Because the Nxians called their leader “Vanguard” and bowed to his picture on the wall. Kinda culty, no? And believed all the absurd claims about him. World’s smartest man, judo champ, piano virtuoso, etc., etc.

        Because, by Edmondson’s own account, she was subjected to high-pressure sales tactics by the group, was charged exorbitant fees for a dodgy standard-issue self-improvement course.

        She stuck with it anyway. Why? Because she’s a fool. She seems to have thought that since she blew $5 grand on one stupid course, she might as well take another. People can be reluctant to admit they made a huge error and so continue down the merry path to disaster. Especially stupid people.

        I don’t know what Frank’s deal was. He has done great work exposing Raniere and his criminal enterprise but I never held him up as Mr. Perfect.

        • I think Sarah’s misplaced belief in Mark Vicente had a lot to do with Sarah pushing so many NxiVm red flags aside and going for it.

          And I think a similar scenario was true for others. Lauren trusted her mom’s belief in Keith. And so on…

          But your points are excellent.

          The fact remains to one’s own self be true

          Trust no one! Ha ha ha#.

      • Roger Stone told Frank Parlato that NXIVM was a cult.

        Frank understood that fact from the beginning.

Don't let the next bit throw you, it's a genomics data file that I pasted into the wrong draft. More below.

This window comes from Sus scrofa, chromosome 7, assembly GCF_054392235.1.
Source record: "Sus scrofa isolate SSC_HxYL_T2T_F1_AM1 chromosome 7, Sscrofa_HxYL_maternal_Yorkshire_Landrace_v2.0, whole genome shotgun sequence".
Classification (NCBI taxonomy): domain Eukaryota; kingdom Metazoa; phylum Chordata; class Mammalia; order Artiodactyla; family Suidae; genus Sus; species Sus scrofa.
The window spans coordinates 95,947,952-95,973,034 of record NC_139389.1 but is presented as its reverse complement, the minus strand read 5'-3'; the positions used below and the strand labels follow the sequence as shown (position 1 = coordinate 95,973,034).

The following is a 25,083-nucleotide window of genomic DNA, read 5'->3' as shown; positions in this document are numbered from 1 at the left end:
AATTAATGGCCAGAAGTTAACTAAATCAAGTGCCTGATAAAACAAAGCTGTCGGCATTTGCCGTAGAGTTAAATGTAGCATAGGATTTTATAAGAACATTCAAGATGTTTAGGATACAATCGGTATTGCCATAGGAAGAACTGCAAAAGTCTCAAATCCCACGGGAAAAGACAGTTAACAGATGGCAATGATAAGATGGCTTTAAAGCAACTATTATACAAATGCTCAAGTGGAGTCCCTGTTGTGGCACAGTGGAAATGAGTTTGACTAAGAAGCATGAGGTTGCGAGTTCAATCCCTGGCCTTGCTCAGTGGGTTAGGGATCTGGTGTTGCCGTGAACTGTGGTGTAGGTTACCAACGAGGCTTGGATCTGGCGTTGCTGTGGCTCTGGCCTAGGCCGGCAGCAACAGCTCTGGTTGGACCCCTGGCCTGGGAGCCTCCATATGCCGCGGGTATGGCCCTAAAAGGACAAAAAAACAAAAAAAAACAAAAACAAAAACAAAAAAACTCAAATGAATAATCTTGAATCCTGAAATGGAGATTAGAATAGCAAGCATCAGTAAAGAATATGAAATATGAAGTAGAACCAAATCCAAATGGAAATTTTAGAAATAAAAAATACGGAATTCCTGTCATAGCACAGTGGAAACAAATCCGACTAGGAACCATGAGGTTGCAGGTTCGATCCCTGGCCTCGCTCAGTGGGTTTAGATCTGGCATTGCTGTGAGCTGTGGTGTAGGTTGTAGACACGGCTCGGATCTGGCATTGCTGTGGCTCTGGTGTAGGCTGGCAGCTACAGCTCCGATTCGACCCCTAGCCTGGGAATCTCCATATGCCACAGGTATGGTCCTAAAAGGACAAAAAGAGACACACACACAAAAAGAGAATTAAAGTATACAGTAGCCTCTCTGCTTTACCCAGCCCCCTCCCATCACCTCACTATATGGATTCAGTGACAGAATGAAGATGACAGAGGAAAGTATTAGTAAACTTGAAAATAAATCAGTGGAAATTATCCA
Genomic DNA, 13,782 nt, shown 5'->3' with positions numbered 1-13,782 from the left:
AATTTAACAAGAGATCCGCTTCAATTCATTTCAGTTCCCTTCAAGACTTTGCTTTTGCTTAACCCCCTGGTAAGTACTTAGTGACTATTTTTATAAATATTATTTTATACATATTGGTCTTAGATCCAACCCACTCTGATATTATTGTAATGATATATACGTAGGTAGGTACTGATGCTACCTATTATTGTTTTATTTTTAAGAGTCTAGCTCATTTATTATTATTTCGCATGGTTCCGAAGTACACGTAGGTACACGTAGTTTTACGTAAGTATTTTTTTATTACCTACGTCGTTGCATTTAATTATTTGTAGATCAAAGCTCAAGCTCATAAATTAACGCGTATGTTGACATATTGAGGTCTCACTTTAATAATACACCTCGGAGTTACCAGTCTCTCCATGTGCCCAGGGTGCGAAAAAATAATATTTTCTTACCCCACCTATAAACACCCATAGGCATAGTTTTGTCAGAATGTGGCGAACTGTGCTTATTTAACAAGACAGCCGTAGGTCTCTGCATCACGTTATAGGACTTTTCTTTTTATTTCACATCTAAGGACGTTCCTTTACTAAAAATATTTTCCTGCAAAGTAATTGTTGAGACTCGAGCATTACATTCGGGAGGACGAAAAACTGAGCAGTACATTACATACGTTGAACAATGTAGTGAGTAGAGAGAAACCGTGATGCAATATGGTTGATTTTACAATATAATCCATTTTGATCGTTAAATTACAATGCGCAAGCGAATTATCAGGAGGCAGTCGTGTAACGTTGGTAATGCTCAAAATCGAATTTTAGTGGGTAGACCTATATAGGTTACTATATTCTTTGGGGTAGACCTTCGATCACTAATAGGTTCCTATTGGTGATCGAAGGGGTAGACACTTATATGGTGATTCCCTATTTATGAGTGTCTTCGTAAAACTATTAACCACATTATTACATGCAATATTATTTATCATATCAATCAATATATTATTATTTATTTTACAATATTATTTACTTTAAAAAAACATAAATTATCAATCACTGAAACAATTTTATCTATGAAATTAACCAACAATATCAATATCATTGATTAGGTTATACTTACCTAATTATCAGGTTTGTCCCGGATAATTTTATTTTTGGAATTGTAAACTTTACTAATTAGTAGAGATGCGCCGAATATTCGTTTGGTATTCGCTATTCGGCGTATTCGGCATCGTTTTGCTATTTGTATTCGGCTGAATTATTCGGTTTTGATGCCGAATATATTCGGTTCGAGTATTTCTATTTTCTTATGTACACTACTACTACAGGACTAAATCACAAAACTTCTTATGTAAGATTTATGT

It was only after dealing with them that Frank understood how dangerous they are.

    • Excuses? I don’t get that impression at all. She explains in the book and on the podcasts what happened, why, and how. Why would you think explaining what happened is making excuses? People ‘making excuses’ occurs when they use the excuse to blame someone else. She and her husband have completely owned up to everything under immense pressure.

      • Actually, they have not.

        There are many questions they have not answered.

        Nxivm needed destroying, but these two are not innocent and naïve.

      • Chapter 2:
        “…the experience I had with everything in Nxivm: there was some messaging that sounded like total bullshit, while some material held real insight”

        So if she was this ambivalent about the organization, why did she open a Nxivm center in Canada and become (according to her) one of the cult’s biggest recruiters?

        Money, that’s why. Money and ambition. She’s very cagey about how much she made recruiting for Nxivm. But she proudly claims she was one of Nxivm’s top recruiters.

        Why would an honest person recruit others into a “self-help” program that (she herself says) was grossly overpriced, consisted of recycled material, and had been labeled a cult by Forbes magazine? (She googled the article on the evening after the first day of her first Nxivm class).